SNR G54.1+0.3/Chandra
Credit: F. J. Lu et al., 2002, Astrophysical Journal, 568, L49-L52

SNR G54.1+0.3: a Close Cousin of the Crab

The image above is a false-color X-ray image of supernova remnant G54.1+0.3 taken by the Chandra X-ray Observatory.In this high resolution X-ray image SNR G54.1+0.3 is shown to possess X-ray characteristics which are amazingly similar to those of the Crab Nebula and the Vela supernova remnant. The inset shows a schematic of the structure in the center of the supernova remnant. The bright point-like source at the center represents the putative neutron star (the collapsed core of the progenitor star that exploded); the neutron star powers the remnant through a wind of particles traveling at nearly the speed of light. At the radius where the wind pressure balances the pressure of the ambient material, a terminal shock forms, and the particles begin to emit X-rays. The ring and jet-like eastern and western "elongations" show the location of the terminal shock, and indicate that the wind is concentrated in the equatorial plane and polar directions. Low surface brightness emission in the outer region marks the accumulated pulsar wind material. As in the Crab Nebula, there is no evidence for an outer shell of hot material that would correspond to the shocked interstellar medium. The absence this outer shell is probably due to a low density bubble created by the progenitor star prior to the supernova explosion.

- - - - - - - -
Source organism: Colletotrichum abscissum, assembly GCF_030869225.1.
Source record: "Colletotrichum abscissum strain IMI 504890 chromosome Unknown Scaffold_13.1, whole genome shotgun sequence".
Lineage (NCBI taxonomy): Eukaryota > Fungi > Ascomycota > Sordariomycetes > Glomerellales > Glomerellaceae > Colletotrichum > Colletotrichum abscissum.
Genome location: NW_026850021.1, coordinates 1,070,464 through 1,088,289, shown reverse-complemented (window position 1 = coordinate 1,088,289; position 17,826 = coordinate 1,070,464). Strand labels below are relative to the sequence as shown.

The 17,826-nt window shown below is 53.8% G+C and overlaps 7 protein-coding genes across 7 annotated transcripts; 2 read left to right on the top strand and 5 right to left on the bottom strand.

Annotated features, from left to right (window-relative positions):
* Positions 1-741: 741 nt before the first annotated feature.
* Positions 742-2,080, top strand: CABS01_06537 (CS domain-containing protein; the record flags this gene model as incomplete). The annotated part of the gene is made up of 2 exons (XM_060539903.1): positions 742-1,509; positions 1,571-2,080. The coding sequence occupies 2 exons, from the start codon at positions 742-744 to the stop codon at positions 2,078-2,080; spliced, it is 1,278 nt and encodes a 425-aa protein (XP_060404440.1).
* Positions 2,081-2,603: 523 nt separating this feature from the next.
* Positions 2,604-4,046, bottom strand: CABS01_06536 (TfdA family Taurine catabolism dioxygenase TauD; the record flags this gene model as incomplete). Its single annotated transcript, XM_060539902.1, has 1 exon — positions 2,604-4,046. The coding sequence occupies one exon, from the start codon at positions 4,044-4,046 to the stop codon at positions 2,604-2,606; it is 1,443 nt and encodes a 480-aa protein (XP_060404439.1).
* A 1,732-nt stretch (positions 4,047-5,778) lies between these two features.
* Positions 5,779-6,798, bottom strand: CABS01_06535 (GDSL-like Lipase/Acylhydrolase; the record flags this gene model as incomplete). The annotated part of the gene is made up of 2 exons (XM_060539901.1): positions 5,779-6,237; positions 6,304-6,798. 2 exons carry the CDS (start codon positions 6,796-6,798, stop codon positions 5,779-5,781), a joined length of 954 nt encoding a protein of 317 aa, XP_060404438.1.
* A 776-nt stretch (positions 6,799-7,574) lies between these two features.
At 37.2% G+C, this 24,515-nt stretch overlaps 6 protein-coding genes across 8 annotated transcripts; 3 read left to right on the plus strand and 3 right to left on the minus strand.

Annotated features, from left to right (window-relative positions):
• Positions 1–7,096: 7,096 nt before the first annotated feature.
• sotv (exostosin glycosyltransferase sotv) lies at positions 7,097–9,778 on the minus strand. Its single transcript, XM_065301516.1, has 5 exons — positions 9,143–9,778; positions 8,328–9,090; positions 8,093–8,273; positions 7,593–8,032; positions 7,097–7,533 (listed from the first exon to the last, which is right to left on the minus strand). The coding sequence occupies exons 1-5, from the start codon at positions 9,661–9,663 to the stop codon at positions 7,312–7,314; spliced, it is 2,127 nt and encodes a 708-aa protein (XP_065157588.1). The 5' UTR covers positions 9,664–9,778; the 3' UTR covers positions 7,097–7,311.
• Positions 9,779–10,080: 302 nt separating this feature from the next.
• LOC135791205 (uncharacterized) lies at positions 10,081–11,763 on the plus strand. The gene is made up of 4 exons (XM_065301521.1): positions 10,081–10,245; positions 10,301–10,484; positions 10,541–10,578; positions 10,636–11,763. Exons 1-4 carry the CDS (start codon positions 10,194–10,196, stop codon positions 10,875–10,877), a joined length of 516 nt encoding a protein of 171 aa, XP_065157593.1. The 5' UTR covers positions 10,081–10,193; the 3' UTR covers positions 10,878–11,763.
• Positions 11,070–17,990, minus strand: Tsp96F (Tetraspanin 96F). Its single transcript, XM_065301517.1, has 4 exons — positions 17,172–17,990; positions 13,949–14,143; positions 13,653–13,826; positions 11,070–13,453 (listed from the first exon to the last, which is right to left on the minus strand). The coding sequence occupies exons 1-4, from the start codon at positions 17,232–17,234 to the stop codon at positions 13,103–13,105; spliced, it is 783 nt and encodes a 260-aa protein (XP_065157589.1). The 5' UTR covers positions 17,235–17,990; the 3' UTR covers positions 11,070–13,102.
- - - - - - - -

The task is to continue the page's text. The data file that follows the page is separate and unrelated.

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Page Author: Dr. Michael F. Corcoran
Last modified April 22, 2002